In two previous articles on Deutsch Happen I explained how, after some initial hesitance and lack of understanding, the potato made a triumphal arrival in Germany and is today one of the staple foods of Germans and integral part of their cuisine.
Therefore, it is somewhat logical that there are also expressions and sayings in the German language that include the word Kartoffel.
For example, someone with a big, round nose is sometimes called Kartoffelnase (f), or sometimes the nose is referred to as Knolle (f) or Knollennase (f), similar to conk in British English. All three are, of course, colloquial and not very nice expressions. So, don’t use these words if you want to compliment somebody!
Another popular expression is
Rein in die Kartoffeln. Raus aus den Kartoffeln.
sometimes you’ll also find the second part undeclined:
Rein in die Kartoffeln. Raus aus die Kartoffeln.
The sentence has its origin in the military. In the 19th century the army often had to cross potato fields. When they left one field, the next one was already ahead! As the potato was a very important staple food back then, the soldiers were often called back to avoid damage.
So, when we use this expression today we mean that someone simply cannot decide what to do. You could translate this idiom either by to chop and change in British English or to blow hot and cold as the more modern American English variant.
Another interesting saying in German is
Die dümmsten Bauern haben die dicksten Kartoffeln.
which literally translates to “The dumbest farmers have the fattest potatoes”. As we all know or might even have experienced ourselves “Fortune favors fools”!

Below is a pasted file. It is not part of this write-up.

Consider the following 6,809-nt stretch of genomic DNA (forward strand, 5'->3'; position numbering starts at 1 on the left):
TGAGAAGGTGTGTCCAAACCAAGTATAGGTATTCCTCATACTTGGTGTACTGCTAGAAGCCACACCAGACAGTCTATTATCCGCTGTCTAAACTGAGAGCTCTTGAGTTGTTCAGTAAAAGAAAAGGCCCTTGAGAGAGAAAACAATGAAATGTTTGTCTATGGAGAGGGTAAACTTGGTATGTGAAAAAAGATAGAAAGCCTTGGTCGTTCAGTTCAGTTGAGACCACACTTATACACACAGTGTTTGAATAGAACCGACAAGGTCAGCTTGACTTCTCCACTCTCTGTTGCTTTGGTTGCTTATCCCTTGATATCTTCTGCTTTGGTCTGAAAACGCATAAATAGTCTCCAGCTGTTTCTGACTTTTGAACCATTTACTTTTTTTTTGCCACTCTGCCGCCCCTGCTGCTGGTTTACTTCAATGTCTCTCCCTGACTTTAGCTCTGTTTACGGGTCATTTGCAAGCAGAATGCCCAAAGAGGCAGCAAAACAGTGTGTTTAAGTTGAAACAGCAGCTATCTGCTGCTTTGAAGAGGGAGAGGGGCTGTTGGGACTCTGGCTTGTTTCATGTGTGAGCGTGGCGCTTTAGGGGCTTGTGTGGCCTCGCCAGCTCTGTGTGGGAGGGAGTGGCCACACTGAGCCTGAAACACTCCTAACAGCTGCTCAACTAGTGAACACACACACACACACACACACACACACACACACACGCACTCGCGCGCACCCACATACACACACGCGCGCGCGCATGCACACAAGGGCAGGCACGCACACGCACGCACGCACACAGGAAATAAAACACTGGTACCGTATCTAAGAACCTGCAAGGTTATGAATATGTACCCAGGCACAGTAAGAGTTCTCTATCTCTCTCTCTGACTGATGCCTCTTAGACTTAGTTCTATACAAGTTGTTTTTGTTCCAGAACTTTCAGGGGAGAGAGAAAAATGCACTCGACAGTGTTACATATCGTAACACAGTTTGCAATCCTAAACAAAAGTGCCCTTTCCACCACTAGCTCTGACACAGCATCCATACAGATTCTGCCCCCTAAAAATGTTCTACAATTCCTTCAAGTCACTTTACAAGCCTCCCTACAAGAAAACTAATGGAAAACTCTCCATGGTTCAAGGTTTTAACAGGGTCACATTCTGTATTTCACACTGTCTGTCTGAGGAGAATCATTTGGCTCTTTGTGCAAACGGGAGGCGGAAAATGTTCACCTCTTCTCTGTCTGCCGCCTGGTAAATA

However, if you hear the expression
Jemanden wie eine heisse Kartoffel fallen lassen.
which translates to “to drop someone like a hot potato” Germans express how somebody turns their back on another person quickly and without prior notice. Not a very nice and clean way to finish with someone! This expression can be used to describe a failed relationship that ended very quickly but you might also hear it in politics when someone loses the trust of the government from one moment to the other.
Lastly, a Bratkartoffelverhältnis (n) which is lit.a fried potato relationship was a rather common form of a relationship after WWI and WWII respectively. It was also referred to as wilde Ehe, which translates to wild marriage or concubinage (still the official term in Switzerland today!), and describes a loose form of a relationship when both partners don’t want to commit. Though it is of course often the man who enjoys the female care and cooking. When a woman decided to have a Bratkartoffelverhältnis it was often to avoid losing her widow’s pension.
As you can see the Kartoffel is not only an integral part of German cuisine, it has also made its way in many German idioms and expressions. Is this the case in your native language, too? Leave it in the comments below!